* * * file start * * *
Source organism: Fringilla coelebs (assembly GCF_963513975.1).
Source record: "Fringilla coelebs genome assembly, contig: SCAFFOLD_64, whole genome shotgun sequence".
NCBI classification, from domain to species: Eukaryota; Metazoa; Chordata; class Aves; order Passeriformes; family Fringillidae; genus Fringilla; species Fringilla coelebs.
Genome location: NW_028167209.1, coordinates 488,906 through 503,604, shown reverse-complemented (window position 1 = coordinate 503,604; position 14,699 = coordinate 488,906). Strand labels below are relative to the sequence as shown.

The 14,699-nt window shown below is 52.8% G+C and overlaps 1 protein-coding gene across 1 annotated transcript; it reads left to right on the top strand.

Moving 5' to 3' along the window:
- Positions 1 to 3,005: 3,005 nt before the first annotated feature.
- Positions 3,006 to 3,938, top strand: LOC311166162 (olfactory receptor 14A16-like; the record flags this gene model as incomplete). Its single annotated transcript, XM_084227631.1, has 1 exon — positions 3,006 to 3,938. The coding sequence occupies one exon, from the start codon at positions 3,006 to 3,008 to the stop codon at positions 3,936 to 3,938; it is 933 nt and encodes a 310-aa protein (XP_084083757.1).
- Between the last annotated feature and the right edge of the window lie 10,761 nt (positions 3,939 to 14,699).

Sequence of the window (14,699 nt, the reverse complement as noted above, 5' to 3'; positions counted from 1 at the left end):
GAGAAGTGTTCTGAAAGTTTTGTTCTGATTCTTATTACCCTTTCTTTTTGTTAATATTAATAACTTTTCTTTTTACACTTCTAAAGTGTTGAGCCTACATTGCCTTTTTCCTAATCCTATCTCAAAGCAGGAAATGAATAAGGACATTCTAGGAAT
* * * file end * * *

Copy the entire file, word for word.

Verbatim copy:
Source organism: Fringilla coelebs (assembly GCF_963513975.1).
Source record: "Fringilla coelebs genome assembly, contig: SCAFFOLD_64, whole genome shotgun sequence".
NCBI classification, from domain to species: Eukaryota; Metazoa; Chordata; class Aves; order Passeriformes; family Fringillidae; genus Fringilla; species Fringilla coelebs.
Genome location: NW_028167209.1, coordinates 488,906 through 503,604, shown reverse-complemented (window position 1 = coordinate 503,604; position 14,699 = coordinate 488,906). Strand labels below are relative to the sequence as shown.

The 14,699-nt window shown below is 52.8% G+C and overlaps 1 protein-coding gene across 1 annotated transcript; it reads left to right on the top strand.

Moving 5' to 3' along the window:
- Positions 1 to 3,005: 3,005 nt before the first annotated feature.
- Positions 3,006 to 3,938, top strand: LOC311166162 (olfactory receptor 14A16-like; the record flags this gene model as incomplete). Its single annotated transcript, XM_084227631.1, has 1 exon — positions 3,006 to 3,938. The coding sequence occupies one exon, from the start codon at positions 3,006 to 3,008 to the stop codon at positions 3,936 to 3,938; it is 933 nt and encodes a 310-aa protein (XP_084083757.1).
- Between the last annotated feature and the right edge of the window lie 10,761 nt (positions 3,939 to 14,699).

Sequence of the window (14,699 nt, the reverse complement as noted above, 5' to 3'; positions counted from 1 at the left end):
GAGAAGTGTTCTGAAAGTTTTGTTCTGATTCTTATTACCCTTTCTTTTTGTTAATATTAATAACTTTTCTTTTTACACTTCTAAAGTGTTGAGCCTACATTGCCTTTTTCCTAATCCTATCTCAAAGCAGGAAATGAATAAGGACATTCTAGGAAT